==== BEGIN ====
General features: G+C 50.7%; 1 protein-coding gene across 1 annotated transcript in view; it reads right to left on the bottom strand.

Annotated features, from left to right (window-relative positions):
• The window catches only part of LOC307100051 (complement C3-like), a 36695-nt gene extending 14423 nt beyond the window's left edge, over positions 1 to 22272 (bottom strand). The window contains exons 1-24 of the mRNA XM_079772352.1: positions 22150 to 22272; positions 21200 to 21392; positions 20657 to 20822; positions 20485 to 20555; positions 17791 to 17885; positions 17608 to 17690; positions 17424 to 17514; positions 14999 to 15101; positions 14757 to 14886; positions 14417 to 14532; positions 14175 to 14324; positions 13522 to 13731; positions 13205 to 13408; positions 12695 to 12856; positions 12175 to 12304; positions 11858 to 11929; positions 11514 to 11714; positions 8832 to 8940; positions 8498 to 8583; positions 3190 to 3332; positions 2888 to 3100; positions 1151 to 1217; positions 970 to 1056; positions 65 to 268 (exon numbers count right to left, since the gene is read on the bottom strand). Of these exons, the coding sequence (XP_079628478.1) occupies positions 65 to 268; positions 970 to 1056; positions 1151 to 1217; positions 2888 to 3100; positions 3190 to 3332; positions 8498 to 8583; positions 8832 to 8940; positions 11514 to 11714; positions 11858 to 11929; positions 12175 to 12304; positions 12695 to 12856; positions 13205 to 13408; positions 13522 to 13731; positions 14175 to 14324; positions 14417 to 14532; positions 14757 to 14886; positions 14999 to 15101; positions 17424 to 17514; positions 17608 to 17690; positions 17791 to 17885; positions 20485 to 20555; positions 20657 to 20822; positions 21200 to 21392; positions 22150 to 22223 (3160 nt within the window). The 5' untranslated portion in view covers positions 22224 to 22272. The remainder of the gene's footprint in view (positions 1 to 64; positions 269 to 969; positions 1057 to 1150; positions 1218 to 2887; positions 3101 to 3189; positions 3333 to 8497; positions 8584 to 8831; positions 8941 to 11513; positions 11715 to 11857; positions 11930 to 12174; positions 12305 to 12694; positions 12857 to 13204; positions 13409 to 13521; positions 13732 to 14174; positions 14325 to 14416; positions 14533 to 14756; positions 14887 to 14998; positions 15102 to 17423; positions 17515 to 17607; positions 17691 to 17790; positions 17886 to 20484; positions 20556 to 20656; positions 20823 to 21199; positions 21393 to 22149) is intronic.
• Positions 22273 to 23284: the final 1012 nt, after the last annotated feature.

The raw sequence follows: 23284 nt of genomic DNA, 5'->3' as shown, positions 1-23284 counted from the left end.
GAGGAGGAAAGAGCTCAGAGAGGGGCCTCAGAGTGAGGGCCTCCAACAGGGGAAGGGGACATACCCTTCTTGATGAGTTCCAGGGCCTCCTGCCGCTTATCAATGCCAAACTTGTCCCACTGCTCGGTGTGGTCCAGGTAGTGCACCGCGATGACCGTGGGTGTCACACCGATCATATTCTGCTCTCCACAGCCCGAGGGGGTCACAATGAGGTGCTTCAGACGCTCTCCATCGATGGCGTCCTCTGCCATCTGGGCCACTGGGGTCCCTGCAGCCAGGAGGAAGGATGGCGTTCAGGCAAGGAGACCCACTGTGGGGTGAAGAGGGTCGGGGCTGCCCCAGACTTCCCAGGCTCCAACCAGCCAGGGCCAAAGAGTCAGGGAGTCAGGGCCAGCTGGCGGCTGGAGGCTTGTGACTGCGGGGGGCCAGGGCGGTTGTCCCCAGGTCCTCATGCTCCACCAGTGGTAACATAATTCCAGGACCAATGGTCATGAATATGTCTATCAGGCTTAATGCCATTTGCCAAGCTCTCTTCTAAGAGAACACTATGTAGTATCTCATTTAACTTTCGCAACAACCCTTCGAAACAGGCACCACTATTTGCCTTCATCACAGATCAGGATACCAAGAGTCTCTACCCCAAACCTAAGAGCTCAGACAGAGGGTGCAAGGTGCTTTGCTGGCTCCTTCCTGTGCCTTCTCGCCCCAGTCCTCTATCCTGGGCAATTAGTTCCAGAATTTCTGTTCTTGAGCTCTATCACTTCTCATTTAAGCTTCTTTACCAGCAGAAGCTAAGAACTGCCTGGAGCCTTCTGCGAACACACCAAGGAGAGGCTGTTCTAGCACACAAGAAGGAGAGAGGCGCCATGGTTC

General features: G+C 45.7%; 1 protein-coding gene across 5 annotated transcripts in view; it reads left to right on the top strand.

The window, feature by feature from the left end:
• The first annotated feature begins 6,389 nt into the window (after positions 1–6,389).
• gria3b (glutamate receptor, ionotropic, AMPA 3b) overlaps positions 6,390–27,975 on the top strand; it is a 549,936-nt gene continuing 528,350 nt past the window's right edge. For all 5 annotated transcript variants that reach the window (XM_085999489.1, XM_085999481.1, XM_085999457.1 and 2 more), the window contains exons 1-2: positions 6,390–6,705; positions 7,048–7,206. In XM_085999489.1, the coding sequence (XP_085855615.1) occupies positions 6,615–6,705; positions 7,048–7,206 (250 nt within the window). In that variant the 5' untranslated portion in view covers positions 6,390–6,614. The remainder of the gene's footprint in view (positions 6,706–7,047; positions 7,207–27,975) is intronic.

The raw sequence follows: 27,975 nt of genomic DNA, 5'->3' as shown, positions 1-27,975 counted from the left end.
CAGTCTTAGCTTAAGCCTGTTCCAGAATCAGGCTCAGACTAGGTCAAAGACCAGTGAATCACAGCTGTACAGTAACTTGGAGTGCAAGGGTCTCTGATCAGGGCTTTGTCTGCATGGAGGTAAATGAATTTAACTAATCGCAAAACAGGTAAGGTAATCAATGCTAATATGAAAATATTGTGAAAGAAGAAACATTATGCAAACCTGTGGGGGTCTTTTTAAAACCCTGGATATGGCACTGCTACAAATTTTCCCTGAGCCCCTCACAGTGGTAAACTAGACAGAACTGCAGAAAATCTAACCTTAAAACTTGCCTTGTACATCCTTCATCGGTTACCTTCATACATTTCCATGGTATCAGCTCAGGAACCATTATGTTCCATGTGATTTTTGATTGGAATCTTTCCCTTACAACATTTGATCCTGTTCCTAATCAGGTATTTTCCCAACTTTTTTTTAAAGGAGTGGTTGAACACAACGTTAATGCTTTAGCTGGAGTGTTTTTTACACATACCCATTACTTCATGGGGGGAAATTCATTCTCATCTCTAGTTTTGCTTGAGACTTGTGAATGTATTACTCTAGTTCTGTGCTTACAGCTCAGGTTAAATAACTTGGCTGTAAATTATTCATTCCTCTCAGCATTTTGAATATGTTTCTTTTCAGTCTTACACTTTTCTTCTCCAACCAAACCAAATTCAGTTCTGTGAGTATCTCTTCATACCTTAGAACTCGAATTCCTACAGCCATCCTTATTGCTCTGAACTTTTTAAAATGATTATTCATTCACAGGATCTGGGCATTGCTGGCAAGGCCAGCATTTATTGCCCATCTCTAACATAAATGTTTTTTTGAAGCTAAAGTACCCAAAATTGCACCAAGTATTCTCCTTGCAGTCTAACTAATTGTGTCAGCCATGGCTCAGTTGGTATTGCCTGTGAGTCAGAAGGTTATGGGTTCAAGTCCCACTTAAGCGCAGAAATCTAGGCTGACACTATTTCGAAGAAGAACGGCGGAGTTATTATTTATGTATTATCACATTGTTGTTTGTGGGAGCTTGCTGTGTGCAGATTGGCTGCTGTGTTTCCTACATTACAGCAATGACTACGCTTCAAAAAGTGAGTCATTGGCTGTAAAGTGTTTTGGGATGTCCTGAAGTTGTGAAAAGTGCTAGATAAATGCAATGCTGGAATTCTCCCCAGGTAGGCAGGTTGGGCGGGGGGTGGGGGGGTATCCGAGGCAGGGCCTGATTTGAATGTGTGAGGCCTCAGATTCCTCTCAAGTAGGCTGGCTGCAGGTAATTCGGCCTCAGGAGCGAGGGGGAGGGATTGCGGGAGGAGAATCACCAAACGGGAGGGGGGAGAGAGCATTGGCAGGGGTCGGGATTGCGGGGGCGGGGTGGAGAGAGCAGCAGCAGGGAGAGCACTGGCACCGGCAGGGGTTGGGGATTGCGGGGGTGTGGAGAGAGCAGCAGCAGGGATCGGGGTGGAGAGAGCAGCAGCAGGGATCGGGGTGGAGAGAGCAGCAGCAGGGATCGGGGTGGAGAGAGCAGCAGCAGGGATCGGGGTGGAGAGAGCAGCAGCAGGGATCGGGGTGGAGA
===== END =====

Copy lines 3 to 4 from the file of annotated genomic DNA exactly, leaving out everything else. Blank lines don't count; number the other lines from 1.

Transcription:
• The window catches only part of LOC307100051 (complement C3-like), a 36695-nt gene extending 14423 nt beyond the window's left edge, over positions 1 to 22272 (bottom strand). The window contains exons 1-24 of the mRNA XM_079772352.1: positions 22150 to 22272; positions 21200 to 21392; positions 20657 to 20822; positions 20485 to 20555; positions 17791 to 17885; positions 17608 to 17690; positions 17424 to 17514; positions 14999 to 15101; positions 14757 to 14886; positions 14417 to 14532; positions 14175 to 14324; positions 13522 to 13731; positions 13205 to 13408; positions 12695 to 12856; positions 12175 to 12304; positions 11858 to 11929; positions 11514 to 11714; positions 8832 to 8940; positions 8498 to 8583; positions 3190 to 3332; positions 2888 to 3100; positions 1151 to 1217; positions 970 to 1056; positions 65 to 268 (exon numbers count right to left, since the gene is read on the bottom strand). Of these exons, the coding sequence (XP_079628478.1) occupies positions 65 to 268; positions 970 to 1056; positions 1151 to 1217; positions 2888 to 3100; positions 3190 to 3332; positions 8498 to 8583; positions 8832 to 8940; positions 11514 to 11714; positions 11858 to 11929; positions 12175 to 12304; positions 12695 to 12856; positions 13205 to 13408; positions 13522 to 13731; positions 14175 to 14324; positions 14417 to 14532; positions 14757 to 14886; positions 14999 to 15101; positions 17424 to 17514; positions 17608 to 17690; positions 17791 to 17885; positions 20485 to 20555; positions 20657 to 20822; positions 21200 to 21392; positions 22150 to 22223 (3160 nt within the window). The 5' untranslated portion in view covers positions 22224 to 22272. The remainder of the gene's footprint in view (positions 1 to 64; positions 269 to 969; positions 1057 to 1150; positions 1218 to 2887; positions 3101 to 3189; positions 3333 to 8497; positions 8584 to 8831; positions 8941 to 11513; positions 11715 to 11857; positions 11930 to 12174; positions 12305 to 12694; positions 12857 to 13204; positions 13409 to 13521; positions 13732 to 14174; positions 14325 to 14416; positions 14533 to 14756; positions 14887 to 14998; positions 15102 to 17423; positions 17515 to 17607; positions 17691 to 17790; positions 17886 to 20484; positions 20556 to 20656; positions 20823 to 21199; positions 21393 to 22149) is intronic.
• Positions 22273 to 23284: the final 1012 nt, after the last annotated feature.